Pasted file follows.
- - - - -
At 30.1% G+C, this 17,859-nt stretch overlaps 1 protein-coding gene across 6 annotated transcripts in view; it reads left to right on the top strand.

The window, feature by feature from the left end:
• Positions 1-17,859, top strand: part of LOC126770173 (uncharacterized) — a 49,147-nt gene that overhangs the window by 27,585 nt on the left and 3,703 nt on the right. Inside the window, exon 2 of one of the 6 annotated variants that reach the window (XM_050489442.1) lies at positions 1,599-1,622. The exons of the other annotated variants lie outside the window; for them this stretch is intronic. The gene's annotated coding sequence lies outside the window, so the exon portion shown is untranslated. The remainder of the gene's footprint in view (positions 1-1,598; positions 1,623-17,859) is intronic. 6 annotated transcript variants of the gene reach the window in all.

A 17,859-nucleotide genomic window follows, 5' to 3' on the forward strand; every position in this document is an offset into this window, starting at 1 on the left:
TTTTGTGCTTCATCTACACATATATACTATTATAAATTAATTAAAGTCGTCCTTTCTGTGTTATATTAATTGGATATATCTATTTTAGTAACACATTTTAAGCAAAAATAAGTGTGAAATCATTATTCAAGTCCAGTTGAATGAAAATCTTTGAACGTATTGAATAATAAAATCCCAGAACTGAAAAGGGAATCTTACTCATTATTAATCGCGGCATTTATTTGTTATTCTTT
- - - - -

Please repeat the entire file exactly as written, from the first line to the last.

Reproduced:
At 30.1% G+C, this 17,859-nt stretch overlaps 1 protein-coding gene across 6 annotated transcripts in view; it reads left to right on the top strand.

The window, feature by feature from the left end:
• Positions 1-17,859, top strand: part of LOC126770173 (uncharacterized) — a 49,147-nt gene that overhangs the window by 27,585 nt on the left and 3,703 nt on the right. Inside the window, exon 2 of one of the 6 annotated variants that reach the window (XM_050489442.1) lies at positions 1,599-1,622. The exons of the other annotated variants lie outside the window; for them this stretch is intronic. The gene's annotated coding sequence lies outside the window, so the exon portion shown is untranslated. The remainder of the gene's footprint in view (positions 1-1,598; positions 1,623-17,859) is intronic. 6 annotated transcript variants of the gene reach the window in all.

A 17,859-nucleotide genomic window follows, 5' to 3' on the forward strand; every position in this document is an offset into this window, starting at 1 on the left:
TTTTGTGCTTCATCTACACATATATACTATTATAAATTAATTAAAGTCGTCCTTTCTGTGTTATATTAATTGGATATATCTATTTTAGTAACACATTTTAAGCAAAAATAAGTGTGAAATCATTATTCAAGTCCAGTTGAATGAAAATCTTTGAACGTATTGAATAATAAAATCCCAGAACTGAAAAGGGAATCTTACTCATTATTAATCGCGGCATTTATTTGTTATTCTTT